Monday Muse: Sergei Diaghilevs Ballets Russes Inspire Diane von Furstenberg
According to Diane von Furstenberg herself, 40 is the new 30, and after four decades of her revolutionary wrap dress, she presented a collection inspired by Sergei Diaghilevs Ballets Russes (which happened to come into prominence during the 1920s, but let’s not play a numbers game). The collection was a celebration of DvF’s heritage, looking back on her iconic pieces — there were plenty of wrap dresses — and bringing them into the modern woman’s wardrobe through new prints and a fresh new take on something that just about every woman has in her working wardrobe.
After the Russian Revolution, Sergei Diaghilev and his itinerant troupe of ballet dancers toured Europe, bringing a decidedly Russian take on the art of ballet to the rest of Europe in a way that they’d never seen before. The principles of the Ballets Russes included collaboration, which brought in new choreographers at every stop (the troupe’s ties in Paris are actually quite loose, since they only performed in the city for one season), new composers, designers and dancers to keep the company constantly changing and evolving.
Diaghilev even commissioned works from huge names in the art and fashion worlds, such as Coco Chanel, Pablo Picasso and Henri Matisse. And while change seemed to be the only trademark that the Ballets Russes was known for, the team did develop certain signatures, such as elaborate sets, striking visuals that shook the very foundation of dance in Europe and even America. The Ballets Russes even brought Russian folklore and traditional dance to audiences that had never been exposed to it before. And as dancers came and went, some stayed back in cities such as Paris to teach a younger generation of dancers the techniques of the Ballets Russes, which was known for its high caliber of dancing as much as it was for its revolutionary style.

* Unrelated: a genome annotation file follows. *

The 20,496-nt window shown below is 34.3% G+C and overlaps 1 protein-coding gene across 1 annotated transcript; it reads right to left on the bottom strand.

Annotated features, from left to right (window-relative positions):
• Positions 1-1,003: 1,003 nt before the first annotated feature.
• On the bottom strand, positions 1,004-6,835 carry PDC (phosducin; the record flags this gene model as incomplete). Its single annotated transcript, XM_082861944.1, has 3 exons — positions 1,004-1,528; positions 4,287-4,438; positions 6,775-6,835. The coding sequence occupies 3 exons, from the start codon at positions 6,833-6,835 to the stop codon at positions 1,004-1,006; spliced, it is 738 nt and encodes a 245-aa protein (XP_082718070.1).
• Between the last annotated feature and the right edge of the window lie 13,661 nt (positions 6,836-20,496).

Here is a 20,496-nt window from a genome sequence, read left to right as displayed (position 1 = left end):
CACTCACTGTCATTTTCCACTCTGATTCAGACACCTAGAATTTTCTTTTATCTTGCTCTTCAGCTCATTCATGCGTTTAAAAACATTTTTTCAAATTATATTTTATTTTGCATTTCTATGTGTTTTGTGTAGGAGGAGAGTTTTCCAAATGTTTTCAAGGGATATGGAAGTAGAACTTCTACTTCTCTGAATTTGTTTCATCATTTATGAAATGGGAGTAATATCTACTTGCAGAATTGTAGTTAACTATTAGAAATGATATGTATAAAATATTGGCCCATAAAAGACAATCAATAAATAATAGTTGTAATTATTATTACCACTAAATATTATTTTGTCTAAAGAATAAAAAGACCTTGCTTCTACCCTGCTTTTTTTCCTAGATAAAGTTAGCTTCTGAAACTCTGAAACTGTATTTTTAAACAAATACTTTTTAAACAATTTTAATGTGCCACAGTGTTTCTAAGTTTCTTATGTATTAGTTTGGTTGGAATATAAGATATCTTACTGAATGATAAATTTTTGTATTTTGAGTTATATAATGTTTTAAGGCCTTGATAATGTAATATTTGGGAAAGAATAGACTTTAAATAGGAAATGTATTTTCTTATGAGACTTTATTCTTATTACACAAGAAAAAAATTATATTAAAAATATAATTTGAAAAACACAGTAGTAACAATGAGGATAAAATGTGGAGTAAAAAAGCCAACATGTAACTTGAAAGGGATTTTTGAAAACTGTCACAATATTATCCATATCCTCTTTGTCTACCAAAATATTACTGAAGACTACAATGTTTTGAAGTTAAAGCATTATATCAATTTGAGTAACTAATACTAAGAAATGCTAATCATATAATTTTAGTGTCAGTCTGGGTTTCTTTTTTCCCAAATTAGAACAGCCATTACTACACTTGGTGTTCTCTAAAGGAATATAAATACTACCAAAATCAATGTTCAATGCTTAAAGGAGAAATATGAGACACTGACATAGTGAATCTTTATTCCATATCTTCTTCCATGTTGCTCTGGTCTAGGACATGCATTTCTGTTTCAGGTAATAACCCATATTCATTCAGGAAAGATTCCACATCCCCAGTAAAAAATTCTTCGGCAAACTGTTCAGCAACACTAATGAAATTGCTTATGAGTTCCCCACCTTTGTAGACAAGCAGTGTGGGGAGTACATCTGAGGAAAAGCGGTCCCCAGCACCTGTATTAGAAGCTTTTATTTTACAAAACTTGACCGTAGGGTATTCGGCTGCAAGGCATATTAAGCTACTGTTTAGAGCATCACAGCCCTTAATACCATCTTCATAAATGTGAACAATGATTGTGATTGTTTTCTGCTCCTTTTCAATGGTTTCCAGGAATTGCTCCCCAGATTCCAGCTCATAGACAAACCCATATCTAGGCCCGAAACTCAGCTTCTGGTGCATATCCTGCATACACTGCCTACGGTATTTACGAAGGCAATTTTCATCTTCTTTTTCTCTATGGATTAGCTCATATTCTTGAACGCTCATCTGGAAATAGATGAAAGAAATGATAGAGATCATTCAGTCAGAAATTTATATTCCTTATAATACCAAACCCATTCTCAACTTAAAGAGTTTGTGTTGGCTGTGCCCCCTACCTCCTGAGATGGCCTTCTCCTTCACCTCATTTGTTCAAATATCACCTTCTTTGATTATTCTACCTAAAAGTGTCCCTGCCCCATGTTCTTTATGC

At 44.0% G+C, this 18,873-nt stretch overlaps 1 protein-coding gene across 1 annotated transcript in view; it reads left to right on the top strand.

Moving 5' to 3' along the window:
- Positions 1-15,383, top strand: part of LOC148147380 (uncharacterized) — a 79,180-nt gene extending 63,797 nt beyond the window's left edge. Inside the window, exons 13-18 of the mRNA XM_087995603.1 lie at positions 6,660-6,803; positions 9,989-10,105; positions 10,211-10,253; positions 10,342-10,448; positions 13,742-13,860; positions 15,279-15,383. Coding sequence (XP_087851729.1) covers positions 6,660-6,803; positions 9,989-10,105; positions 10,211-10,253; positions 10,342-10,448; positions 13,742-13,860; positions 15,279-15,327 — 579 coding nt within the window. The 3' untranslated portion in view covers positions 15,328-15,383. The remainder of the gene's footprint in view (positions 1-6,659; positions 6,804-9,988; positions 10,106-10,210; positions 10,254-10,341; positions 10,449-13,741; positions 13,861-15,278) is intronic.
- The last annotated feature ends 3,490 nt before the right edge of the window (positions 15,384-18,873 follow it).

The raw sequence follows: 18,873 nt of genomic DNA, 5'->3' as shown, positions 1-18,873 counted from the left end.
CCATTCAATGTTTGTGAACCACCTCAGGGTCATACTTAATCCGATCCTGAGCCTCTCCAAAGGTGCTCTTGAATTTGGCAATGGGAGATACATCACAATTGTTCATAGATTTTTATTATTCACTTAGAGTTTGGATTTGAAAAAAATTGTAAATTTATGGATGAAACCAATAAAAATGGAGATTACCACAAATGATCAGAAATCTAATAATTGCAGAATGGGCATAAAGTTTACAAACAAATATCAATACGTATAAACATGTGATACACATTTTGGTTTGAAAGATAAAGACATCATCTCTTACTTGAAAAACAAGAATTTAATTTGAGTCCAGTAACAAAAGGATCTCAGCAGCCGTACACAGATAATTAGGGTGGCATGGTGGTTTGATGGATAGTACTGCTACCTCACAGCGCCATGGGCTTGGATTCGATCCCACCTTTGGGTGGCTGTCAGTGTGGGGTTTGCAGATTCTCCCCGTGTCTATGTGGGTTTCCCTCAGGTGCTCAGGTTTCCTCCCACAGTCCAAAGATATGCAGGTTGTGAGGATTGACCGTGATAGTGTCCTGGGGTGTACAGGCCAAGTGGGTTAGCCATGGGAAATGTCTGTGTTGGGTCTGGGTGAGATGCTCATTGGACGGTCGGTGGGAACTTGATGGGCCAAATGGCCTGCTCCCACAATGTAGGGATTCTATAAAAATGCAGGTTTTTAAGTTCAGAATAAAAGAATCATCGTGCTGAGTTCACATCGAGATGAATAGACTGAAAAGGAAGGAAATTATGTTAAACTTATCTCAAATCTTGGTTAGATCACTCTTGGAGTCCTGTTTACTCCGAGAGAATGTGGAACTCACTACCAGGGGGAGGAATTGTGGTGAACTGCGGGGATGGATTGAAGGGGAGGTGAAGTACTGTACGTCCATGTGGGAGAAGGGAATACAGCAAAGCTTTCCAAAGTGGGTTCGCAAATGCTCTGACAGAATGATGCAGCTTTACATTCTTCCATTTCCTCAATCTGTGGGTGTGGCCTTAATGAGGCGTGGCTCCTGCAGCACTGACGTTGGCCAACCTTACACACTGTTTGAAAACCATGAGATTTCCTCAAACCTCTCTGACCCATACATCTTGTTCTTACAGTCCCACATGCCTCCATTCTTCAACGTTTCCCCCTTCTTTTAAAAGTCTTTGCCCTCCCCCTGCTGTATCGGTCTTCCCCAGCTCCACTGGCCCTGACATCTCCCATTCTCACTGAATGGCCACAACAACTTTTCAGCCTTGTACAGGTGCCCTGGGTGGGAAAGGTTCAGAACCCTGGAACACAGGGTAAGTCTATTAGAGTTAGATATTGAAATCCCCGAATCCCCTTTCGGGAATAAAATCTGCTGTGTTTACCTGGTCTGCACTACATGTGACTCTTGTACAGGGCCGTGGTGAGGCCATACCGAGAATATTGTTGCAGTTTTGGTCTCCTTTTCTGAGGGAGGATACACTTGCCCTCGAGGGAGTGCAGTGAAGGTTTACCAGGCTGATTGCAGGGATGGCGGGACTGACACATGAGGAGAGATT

For Fall 2014, von Furstenberg entitled her collection Bohemian Wrapsody.
There was the blend of old and new — veteran model Karen Elson opened the show, swiftly followed by model of the moment Karlie Kloss — including wrap dresses in recognizable DvF prints with a dash of extra gold here and there, or little wrap cardigans that you’d see on dancers during warm up sessions done in traditional baby pinks and bold gold alike. The show included a finale of gold dresses, each and every model shimmering with a thousand paillettes as she stomped on the patterned catwalk. While there was little you could call revolutionary in the collection, that’s not what DvF is about — she created a collection that real girls can wear to whatever occasions they might have, and she did it in the newest way possible: in the brand spankin’ new Spring Studios and utilizing the full force of social media before, during and after she show (model Coco Rocha even hosted a pre-show and interviewed celebs and attendees, the whole thing streamed online for the entire world to see). At the end, a shower of gold confetti rained on the crowd and the designer herself as she took her final bow. If this is how DvF does 40, we can’t wait until she shows us just how much fun 50 can be.
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